She had to recreate the role of Delphi, now it's not so much about the question "what makes me afraid of myself?", but more about "what makes me more like Voldemort. This is truly a path into darkness now.”
Nadia Brown, who plays Rose Granger-Weasley in New York, the daughter of Harry's best friends Ron and Hermione, feels the same way: "The plot points are so strong in the abridged version," she says, "that they carried us through the play with no problems carry. Everyone knows exactly what they want, where it is going, at any given moment.”
Producer Callender has also observed this effect: “The scenes are more pointed. That's why the emotional journey of the main characters is more clearly outlined.” For him as a film producer, post-shoot editing is an elementary step, explains Callender. In doing so, John Tiffany successfully took care "not to lose the heart of the performance". Callender: "The new narrative is more compelling because it focuses more on Albus' relationship with his father, Harry, and on the relationship between Albus and Scorpius."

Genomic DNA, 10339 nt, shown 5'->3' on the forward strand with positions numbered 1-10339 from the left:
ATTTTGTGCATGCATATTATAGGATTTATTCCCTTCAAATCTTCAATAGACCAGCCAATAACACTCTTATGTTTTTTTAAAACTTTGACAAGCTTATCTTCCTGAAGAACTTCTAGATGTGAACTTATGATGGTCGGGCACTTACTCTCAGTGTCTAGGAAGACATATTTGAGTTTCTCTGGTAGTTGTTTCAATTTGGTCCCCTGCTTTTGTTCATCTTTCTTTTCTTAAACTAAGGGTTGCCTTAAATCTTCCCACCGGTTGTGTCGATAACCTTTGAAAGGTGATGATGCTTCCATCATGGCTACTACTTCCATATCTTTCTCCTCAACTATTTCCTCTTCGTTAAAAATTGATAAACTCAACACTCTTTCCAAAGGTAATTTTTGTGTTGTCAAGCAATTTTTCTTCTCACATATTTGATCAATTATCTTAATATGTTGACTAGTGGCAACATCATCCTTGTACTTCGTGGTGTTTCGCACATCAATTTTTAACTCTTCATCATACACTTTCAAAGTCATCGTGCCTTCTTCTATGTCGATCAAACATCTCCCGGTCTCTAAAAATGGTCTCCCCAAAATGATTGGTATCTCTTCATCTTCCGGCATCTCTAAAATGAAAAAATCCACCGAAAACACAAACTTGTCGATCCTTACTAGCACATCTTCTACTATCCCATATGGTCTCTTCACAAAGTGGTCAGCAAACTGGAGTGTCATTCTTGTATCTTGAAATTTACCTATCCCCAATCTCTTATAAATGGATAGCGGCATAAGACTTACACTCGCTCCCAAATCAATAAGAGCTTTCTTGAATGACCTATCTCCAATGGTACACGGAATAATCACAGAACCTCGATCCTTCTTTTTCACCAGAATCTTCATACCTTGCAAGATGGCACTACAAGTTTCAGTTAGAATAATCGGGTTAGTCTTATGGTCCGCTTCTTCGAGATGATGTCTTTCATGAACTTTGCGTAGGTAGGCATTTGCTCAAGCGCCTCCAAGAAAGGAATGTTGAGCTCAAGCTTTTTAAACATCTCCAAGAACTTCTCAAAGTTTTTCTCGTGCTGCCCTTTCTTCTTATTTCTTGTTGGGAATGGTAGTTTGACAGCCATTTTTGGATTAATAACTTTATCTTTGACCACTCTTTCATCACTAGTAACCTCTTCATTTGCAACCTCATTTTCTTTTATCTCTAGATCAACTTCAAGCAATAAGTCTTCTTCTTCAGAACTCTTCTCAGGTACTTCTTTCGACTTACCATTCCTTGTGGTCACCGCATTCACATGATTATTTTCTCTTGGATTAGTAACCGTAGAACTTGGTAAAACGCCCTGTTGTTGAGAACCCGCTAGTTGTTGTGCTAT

As with the film, the editing did not significantly reduce the costs of theatrical production, the producer states, “it remains a production of epic proportions. As for the crew backstage, there is little savings. There are now around 115 employees instead of the previous 125.” On stage, too, only a handful of roles are eliminated. This naturally made the course of the already complex piece more complicated. In Hamburg, the workforce is even being increased in some areas.
The plot density of the new version with all the magical tricks and effects from both parts makes "Harry Potter and the Cursed Child" in New York a kind of action drama with class. You keep rubbing your eyes because something has happened again, and again something that cannot be explained or only insufficiently explained.